Lancaster should be prepared for a “no deal Brexit” type scenario over the proposed Canal Quarter scheme after developers British Land put their land up for sale.
Lancaster City Council formally ended its partnership with British Land in June, opting to rethink the scheme with a more diverse mix of uses, including the potential for housing with arts, business and retail space.
But British Land own 2.4 acres of the 16 acre development area, including the former Mitchell’s of Lancaster brewery site.
This section of land has now been put up for sale on the open market, reportedly for £6m, although the Lancaster Guardian has not been able to confirm this figure.
British Land did not wish to comment.
The council registered itself as an interested party for the land, and has now agreed to transfer £186,000 from its Capital Support Reserve to its Canal Quarter Reserve, to be used for professional advice for development, public/stakeholder engagement and site/project management.
Councillors also agreed to increase borrowing if needed and allow the chief executive to pursue external funding bids and commission consultants.
Lancaster University said it is “continuing to have dialogue” with Lancaster City Council about future proposals for the site, but has ruled out purchasing British Land’s property itself.
Lancaster City Coun Charlie Edwards said: “The council needs to prepare for all eventualities including a no-deal Brexit type situation where British Land sells the land to a higher bidder and the council are cut out of the equation completely. We need to put protections in place at that point to make sure it’s not the same standard development and identikit, faceless, town centre eyesore. Lancaster deserves so much better!”
A spokesperson for Lancaster University said: “With the withdrawal of British Land (BL) from the project the university is continuing to have dialogue with the City Council about the future proposals and how the development is taken forward in the future.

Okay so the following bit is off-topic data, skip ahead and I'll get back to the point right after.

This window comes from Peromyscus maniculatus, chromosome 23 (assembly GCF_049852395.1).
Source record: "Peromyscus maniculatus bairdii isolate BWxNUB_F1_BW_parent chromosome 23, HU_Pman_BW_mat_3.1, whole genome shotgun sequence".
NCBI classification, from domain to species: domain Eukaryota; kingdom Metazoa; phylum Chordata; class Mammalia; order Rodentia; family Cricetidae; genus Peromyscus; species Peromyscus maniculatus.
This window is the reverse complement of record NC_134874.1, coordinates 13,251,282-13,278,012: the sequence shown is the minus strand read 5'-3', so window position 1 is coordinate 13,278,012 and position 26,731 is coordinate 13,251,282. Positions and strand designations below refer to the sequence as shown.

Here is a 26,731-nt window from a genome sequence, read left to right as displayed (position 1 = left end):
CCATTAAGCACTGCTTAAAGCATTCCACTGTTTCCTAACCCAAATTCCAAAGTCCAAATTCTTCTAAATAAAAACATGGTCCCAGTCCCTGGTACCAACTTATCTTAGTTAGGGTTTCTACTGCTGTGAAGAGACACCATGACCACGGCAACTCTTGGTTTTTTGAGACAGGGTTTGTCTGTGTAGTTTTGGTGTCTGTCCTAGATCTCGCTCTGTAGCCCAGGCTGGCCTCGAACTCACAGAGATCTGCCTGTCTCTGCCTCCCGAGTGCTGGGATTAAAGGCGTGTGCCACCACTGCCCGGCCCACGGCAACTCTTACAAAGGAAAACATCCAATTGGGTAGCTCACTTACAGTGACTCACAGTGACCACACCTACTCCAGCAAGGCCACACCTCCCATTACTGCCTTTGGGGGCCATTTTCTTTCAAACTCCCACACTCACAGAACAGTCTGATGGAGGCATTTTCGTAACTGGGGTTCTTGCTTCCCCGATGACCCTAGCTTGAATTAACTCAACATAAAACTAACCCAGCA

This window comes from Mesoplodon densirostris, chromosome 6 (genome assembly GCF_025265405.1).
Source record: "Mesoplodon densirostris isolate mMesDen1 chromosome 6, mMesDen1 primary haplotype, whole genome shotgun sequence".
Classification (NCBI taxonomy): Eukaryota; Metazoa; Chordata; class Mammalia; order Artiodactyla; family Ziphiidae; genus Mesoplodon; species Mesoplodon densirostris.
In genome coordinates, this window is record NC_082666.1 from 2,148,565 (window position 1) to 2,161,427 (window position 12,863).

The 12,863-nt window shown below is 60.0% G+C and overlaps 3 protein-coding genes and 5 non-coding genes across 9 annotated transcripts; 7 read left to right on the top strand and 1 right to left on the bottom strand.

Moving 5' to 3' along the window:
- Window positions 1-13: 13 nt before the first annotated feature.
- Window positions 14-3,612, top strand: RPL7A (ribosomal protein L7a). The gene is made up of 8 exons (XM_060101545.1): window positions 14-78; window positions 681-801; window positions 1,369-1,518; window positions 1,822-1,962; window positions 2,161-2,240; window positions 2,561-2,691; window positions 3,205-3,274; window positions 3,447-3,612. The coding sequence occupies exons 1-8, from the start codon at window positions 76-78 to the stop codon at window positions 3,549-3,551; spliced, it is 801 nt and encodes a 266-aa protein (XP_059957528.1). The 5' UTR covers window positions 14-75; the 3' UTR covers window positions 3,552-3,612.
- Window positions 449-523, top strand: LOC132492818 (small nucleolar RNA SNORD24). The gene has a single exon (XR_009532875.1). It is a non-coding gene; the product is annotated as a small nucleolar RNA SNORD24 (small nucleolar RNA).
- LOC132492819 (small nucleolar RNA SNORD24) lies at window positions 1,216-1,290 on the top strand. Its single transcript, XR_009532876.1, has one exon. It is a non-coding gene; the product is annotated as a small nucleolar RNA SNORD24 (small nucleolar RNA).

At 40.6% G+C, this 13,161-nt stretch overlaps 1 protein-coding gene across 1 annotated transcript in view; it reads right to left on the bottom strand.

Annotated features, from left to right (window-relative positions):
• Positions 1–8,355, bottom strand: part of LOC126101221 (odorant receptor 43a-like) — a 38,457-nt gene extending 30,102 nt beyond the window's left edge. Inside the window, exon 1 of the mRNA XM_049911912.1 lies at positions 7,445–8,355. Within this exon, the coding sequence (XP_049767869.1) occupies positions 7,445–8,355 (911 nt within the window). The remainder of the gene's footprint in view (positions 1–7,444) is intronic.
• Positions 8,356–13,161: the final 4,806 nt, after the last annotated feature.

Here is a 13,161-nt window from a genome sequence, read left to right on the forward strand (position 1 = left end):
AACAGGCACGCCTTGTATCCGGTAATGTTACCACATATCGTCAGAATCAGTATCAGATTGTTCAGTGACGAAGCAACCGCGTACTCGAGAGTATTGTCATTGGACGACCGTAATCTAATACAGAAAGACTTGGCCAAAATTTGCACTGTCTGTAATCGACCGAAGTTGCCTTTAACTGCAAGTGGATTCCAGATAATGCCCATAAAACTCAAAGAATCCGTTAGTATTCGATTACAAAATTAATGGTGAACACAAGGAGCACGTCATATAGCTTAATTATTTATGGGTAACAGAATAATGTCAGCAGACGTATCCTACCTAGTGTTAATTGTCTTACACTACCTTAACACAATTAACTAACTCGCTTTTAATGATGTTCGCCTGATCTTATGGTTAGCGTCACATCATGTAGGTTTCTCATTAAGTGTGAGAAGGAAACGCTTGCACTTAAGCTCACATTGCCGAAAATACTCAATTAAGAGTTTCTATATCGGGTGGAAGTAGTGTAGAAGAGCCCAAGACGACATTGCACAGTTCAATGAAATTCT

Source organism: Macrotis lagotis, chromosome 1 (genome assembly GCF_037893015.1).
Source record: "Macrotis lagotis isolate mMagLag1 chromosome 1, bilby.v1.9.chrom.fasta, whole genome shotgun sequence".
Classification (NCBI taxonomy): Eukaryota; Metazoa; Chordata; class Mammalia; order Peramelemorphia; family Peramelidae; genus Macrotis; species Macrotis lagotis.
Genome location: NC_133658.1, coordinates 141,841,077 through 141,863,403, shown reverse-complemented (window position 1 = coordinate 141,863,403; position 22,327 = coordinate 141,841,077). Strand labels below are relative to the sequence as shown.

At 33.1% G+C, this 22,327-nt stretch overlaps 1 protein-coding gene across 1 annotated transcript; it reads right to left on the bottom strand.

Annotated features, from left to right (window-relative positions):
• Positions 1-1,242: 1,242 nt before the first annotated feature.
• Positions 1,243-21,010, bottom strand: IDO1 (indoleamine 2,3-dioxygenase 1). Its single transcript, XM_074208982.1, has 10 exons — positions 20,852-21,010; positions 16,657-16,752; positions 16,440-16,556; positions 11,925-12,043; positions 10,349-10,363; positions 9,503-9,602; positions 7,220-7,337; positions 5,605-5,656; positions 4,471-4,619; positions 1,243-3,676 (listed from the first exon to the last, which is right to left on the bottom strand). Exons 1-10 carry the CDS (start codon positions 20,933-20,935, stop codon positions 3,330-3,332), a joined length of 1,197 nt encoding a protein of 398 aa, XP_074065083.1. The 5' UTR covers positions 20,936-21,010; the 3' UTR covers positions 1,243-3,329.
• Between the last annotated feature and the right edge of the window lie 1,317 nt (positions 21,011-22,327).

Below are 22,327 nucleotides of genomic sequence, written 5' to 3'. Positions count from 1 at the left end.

“The university is not considering a land purchase of BL’s interests.”
The council report noted that there had been interest in the site from both national and local developers.
Coun Janice Hanson, cabinet member with responsibility for regeneration and planning, said: “The decisions made at council pave the way for us to develop plans that will deliver on everyone’s ambitions for this great city. As part of this we will be working closely with the community and will have more news soon on how everyone can get involved. We’ve registered as an interested party to maintain the option of purchasing British Land’s holdings, but our ambitions do not rely on buying them.
“While there are many benefits in looking at the site as a whole, the council is a significant land owner in its own right and would be able to develop a scheme with or without British Land’s property.
“In the event it was purchased by another party, we’d be willing to work with them on a scheme for the benefit of the whole city.”
The council also agreed that options for uses on the site, worked-up by design consultants Planit, will be subject to full public and stakeholder engagement. The engagement plan will be informed by an in depth look at how Winchester City Council conducted a similar public consultation exercise to develop plans for their own centre.
This is seen as a model for how the public can get involved, and participate in the city’s future.
Discussions have taken place with officers at Winchester and lessons learned from their experience will feature in the engagement plan.